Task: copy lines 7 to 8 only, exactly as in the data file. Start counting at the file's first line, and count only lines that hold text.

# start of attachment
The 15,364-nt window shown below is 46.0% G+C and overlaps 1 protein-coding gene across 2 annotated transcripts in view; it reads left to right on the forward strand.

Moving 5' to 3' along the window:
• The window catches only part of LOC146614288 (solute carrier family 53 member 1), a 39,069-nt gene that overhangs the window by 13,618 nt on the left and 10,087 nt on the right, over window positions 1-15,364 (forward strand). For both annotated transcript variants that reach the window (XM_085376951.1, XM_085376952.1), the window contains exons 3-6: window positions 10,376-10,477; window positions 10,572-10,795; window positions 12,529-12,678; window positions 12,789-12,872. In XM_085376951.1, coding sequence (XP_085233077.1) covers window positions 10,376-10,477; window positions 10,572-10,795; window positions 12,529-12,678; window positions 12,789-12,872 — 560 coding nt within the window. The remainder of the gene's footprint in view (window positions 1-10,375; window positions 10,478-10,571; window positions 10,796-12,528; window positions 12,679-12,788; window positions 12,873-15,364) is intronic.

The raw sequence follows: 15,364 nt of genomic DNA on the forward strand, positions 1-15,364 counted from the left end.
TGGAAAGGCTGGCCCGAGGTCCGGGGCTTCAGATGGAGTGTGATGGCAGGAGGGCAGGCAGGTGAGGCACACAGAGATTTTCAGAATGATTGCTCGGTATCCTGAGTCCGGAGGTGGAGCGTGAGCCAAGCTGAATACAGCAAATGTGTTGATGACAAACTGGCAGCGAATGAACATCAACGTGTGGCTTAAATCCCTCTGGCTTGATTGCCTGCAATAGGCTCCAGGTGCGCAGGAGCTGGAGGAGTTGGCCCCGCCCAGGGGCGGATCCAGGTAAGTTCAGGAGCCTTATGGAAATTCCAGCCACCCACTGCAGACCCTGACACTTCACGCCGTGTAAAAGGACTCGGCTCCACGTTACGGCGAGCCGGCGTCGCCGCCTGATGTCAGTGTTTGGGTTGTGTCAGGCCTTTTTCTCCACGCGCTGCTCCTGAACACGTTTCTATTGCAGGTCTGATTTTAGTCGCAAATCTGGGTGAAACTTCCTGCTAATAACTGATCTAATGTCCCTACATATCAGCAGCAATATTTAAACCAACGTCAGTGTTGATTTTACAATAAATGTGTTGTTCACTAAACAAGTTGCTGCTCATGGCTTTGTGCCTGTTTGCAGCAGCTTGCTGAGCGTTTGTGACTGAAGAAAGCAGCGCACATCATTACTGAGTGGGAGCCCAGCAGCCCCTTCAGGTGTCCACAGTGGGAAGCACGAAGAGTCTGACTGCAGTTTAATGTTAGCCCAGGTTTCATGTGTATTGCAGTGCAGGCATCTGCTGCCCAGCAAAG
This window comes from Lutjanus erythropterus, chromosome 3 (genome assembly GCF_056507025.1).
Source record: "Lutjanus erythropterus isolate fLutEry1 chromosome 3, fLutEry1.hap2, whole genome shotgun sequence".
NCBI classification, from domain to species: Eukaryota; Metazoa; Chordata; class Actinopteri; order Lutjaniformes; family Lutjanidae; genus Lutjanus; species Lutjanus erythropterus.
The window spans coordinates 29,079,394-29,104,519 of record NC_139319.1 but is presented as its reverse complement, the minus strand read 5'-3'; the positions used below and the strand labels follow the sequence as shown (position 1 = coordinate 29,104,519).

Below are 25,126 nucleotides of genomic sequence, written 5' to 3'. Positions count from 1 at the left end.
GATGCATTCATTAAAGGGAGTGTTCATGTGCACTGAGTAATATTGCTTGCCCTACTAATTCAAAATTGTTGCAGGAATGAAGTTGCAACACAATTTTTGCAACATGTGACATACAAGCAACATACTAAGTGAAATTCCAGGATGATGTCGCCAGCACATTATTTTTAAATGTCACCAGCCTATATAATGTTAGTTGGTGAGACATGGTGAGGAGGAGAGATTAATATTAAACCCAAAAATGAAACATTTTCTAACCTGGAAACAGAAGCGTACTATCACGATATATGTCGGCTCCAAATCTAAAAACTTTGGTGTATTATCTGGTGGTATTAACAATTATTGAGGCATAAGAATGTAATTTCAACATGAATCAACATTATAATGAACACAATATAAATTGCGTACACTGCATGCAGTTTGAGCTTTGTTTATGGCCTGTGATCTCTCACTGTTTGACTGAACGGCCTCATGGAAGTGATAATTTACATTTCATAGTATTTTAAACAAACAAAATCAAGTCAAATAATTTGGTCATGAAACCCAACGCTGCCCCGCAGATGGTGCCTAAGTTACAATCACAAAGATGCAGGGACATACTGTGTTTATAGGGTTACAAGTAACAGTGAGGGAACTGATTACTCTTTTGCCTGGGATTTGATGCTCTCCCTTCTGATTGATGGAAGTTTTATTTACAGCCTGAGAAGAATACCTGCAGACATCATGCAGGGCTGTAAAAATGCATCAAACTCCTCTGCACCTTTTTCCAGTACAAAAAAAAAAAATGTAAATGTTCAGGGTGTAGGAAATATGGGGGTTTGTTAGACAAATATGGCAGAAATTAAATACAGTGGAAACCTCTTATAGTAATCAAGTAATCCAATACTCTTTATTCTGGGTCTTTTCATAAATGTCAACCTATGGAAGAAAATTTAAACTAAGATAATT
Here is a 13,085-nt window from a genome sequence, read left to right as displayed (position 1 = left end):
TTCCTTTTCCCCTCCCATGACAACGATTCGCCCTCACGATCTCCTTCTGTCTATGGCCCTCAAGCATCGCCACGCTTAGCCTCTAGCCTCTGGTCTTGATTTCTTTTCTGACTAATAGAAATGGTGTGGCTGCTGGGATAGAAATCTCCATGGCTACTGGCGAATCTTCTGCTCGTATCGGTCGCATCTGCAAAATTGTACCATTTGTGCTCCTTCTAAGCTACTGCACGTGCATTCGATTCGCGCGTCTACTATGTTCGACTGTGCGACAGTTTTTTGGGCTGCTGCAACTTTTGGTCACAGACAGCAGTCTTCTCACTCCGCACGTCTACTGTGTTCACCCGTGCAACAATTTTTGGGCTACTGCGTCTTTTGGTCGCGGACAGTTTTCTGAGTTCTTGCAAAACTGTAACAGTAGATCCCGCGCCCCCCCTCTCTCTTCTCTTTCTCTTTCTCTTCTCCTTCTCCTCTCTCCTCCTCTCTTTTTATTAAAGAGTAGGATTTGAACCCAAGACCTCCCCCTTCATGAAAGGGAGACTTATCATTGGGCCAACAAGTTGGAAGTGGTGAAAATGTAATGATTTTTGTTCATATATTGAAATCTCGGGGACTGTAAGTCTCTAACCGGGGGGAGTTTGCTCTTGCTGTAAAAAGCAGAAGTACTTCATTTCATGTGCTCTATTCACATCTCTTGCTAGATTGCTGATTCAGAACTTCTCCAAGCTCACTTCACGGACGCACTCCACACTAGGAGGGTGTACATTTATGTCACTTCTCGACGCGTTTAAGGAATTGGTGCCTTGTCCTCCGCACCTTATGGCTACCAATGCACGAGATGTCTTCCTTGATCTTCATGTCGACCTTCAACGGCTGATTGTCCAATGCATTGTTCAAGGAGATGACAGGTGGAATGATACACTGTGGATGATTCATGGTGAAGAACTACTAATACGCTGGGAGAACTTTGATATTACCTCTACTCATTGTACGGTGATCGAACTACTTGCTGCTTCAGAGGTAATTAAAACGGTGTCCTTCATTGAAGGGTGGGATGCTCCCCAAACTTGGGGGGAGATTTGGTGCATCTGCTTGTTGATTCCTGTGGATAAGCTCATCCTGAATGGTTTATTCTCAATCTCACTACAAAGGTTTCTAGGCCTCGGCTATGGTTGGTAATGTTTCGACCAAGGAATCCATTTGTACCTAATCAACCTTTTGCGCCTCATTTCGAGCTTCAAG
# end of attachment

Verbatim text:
Source record: "Lutjanus erythropterus isolate fLutEry1 chromosome 3, fLutEry1.hap2, whole genome shotgun sequence".
NCBI classification, from domain to species: Eukaryota; Metazoa; Chordata; class Actinopteri; order Lutjaniformes; family Lutjanidae; genus Lutjanus; species Lutjanus erythropterus.